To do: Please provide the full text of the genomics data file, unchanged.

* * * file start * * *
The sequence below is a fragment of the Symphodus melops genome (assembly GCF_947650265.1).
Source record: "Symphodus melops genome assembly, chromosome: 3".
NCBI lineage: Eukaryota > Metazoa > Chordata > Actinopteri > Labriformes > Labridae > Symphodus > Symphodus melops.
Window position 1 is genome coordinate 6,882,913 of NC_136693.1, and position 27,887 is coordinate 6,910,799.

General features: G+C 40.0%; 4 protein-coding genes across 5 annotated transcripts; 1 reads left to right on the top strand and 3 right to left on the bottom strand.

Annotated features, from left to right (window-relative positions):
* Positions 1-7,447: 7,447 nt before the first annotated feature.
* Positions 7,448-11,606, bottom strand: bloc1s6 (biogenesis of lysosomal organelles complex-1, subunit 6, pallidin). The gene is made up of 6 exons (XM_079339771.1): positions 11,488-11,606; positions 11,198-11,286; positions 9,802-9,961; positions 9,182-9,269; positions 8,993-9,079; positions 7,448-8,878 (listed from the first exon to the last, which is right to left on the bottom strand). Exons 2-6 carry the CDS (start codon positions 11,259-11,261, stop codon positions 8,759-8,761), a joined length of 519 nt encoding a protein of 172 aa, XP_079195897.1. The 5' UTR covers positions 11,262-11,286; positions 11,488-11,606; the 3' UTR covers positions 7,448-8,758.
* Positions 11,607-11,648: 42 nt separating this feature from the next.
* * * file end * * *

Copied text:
The sequence below is a fragment of the Symphodus melops genome (assembly GCF_947650265.1).
Source record: "Symphodus melops genome assembly, chromosome: 3".
NCBI lineage: Eukaryota > Metazoa > Chordata > Actinopteri > Labriformes > Labridae > Symphodus > Symphodus melops.
Window position 1 is genome coordinate 6,882,913 of NC_136693.1, and position 27,887 is coordinate 6,910,799.

General features: G+C 40.0%; 4 protein-coding genes across 5 annotated transcripts; 1 reads left to right on the top strand and 3 right to left on the bottom strand.

Annotated features, from left to right (window-relative positions):
* Positions 1-7,447: 7,447 nt before the first annotated feature.
* Positions 7,448-11,606, bottom strand: bloc1s6 (biogenesis of lysosomal organelles complex-1, subunit 6, pallidin). The gene is made up of 6 exons (XM_079339771.1): positions 11,488-11,606; positions 11,198-11,286; positions 9,802-9,961; positions 9,182-9,269; positions 8,993-9,079; positions 7,448-8,878 (listed from the first exon to the last, which is right to left on the bottom strand). Exons 2-6 carry the CDS (start codon positions 11,259-11,261, stop codon positions 8,759-8,761), a joined length of 519 nt encoding a protein of 172 aa, XP_079195897.1. The 5' UTR covers positions 11,262-11,286; positions 11,488-11,606; the 3' UTR covers positions 7,448-8,758.
* Positions 11,607-11,648: 42 nt separating this feature from the next.